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Pop Art 2 Essay Research Paper The

Pop Art 2 Essay, Research Paper The notorious Campbell’s soup can painting- Was Andy Warhol a great artist fighting materialism or was it trite radical realism unworthy of artistic critical review? This style of art, known as Pop Art, was coined by the English critic Lawrence Alloway in 1958 (Web museum, 1).

Pop Art 2 Essay, Research Paper

The notorious Campbell’s soup can painting- Was Andy Warhol a great artist fighting materialism or was it trite radical realism unworthy of artistic critical review? This style of art, known as Pop Art, was coined by the English critic Lawrence Alloway in 1958 (Web museum, 1). The pictorial themes of Pop Art are motivated by every day life (”Pop Art”, 1). Some of the most common icons include: ice-cream, seven-up, Pepsi-cola, tooth paste, canned soup, cigarettes, and match boxes. With such trivial subject matter, does this movement qualify and deserve “real” artistic acclaim? A better understanding of the ideas that propelled Pop suggests that it is, in fact, commendable.

To some extent, the age of the critic might play a role in the appraisal (Duncan 87). Older generations born before the 1960s remember the exuberant optimism that lay at the core of Pop, superficial, maybe, but promising a fresh world of demotic feeling (Bann, 121). In the 1960s, the shock of Pop, the excitement of happenings, and the cool of minimalism, provided an emergence of a new attitude. According to Jahn, “happenings directly challenged viewers’ perceptions of social patterns and of conformity to conventions” (66). Pop, like so many other styles of art, raised questions of meaning: Was it art? What was the message? Was it the celebration or parody of the mass-consumer world? Happenings and Pop Art evoked strong emotional response during this era. Artworks in this style challenged social conventions and offered models for new ways to relate to our culture and to one another (Gablic, 20), thus making an important social contribution while prompting a change. Pop culture and lifestyle became closely intertwined in the 1960s (”WWW. Pop Art, 1). During the radical events of this time, viewing habits and behavior changed to a new understanding of objects and art. If art is assessed by the relevance to its’ society and the message it conveys, then surely Pop Art is worthy of being a credible movement.

First, it is necessary to examine the source of this style. Most authorities agree that it arose from a rebellion against the accepted, yet “pretentious and over-intense”, Abstract Expressionists (Kulterman, 58). Pop Art brought art back to the material realities of everyday life, to popular culture (hence “pop”), in which ordinary people derived most of their visual pleasures from television, magazines, or comics (Harrison and Wood, 683). People were no longer relating to passive abstractions. It was time for something new, a technique that created a reality check.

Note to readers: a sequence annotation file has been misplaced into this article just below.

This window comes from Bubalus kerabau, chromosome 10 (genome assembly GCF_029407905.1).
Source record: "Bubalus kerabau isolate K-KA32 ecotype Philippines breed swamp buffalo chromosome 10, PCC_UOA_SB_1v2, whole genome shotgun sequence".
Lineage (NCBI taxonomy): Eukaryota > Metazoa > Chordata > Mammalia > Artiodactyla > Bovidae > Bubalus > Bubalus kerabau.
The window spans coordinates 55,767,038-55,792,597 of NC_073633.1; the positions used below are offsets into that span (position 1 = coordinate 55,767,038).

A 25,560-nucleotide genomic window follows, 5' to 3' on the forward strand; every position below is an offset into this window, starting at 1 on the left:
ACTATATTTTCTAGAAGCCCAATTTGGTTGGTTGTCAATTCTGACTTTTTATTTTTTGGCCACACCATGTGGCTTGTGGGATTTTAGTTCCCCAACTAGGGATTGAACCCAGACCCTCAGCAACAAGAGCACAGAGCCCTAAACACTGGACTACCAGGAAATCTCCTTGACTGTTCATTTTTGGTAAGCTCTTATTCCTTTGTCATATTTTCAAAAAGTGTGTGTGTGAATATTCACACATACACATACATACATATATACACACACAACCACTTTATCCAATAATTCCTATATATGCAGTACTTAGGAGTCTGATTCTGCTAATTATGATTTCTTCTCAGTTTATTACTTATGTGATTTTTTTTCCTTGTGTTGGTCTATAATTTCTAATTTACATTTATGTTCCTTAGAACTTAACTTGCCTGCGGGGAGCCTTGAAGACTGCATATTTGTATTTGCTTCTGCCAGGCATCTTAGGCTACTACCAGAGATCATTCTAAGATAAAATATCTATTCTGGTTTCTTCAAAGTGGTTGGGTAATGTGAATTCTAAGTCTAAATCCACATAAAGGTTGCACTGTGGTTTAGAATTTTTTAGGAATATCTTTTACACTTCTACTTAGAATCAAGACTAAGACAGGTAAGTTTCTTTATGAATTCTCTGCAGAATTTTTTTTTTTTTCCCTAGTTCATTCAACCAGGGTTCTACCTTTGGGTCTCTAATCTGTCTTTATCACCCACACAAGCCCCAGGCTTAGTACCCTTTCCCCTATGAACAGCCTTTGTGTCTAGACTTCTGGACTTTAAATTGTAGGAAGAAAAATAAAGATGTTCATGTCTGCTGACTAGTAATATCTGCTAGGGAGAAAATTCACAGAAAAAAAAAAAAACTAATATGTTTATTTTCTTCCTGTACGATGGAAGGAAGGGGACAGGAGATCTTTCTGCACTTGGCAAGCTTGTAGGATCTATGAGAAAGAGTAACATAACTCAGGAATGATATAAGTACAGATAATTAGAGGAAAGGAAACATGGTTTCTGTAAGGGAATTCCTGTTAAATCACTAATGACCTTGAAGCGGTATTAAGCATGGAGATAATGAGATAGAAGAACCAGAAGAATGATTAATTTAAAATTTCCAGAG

Although Pop Art really began in Britain (Hubbard, 40), it was the US that nourished it to its’ peak. American Pop art was the child of a newly found self-confidence and was reinforced with each new painting . The subject matter which provided the initial impulse was Americanism itself (”Pop Art in America”, 1). No longer wanting to be dragged off into someone else’s dreamland of Abstract Expressionism, Pop artists took contemporary everyday subject matter and turned it into paintings that were hung in the office.

In contrast, many believe that such a technique can not truly be called art. It has further more been said that Pop is vulgar, aggressive, jokey, ephemeral, and sensation-seeking (Edwards, 84). The fact that it could evoke such strong feelings, suggest that it was powerful and with purpose. Pop Art has been handicapped with a freakish and flamboyant history, partly as a result of mishandling in the public news media, so that many people, including the artists, now respond to it with ambivalence. Certain critics

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still exclude it from serious consideration, and a proportion of the public think that it is some sort of joke (Bann, 122). It is ironic to say the least that the very source of Pop, the mass media, has placed such a negative stigma upon it. The distaste which Pop arouses may be due to a fear, prevalent to those same people, that they will be dragged down from the summits of high art into precisely the environment from which they had been hoping to escape (Welchman, 68); however, distaste alone can not exclude Pop from owning an artistic title.

In most arguments contesting the legitimacy of Pop Art, it is Andy Warhol that annoys people the most (Hubbard, 41). When Warhol first showed pictures like the green coke bottle paintings from Buffalo, it was hard to get beyond the triviality of the basic motif. Stated by Gablic, ” the fact is that any common object, if looked at hard enough and long enough, will lose its’ temporal identity and become an abstract form “(48). For example, the old style Coke bottle, then one of the most familiar objects of everyday life, is now extinct. This painting now has a real historical value of a look into a long gone consumer era. One look conveys a message of ever changing humanity.

Historically, Pop Art can be said that it reacted from a contemporary culture in which reality was subordinated to the interest of art. It is conceptual. Pictures become things and things become pictures. Furthermore, Pop Art can be seen in conjunction with any other realism in the history of art whose aim was to give a routine, harmonious appearance to the contradictions and absurdities of the material world (”A Retrospective”, 1). In conclusion, while many see it as superficial and trivial, Pop Art is still deserving of its’ place in art history.

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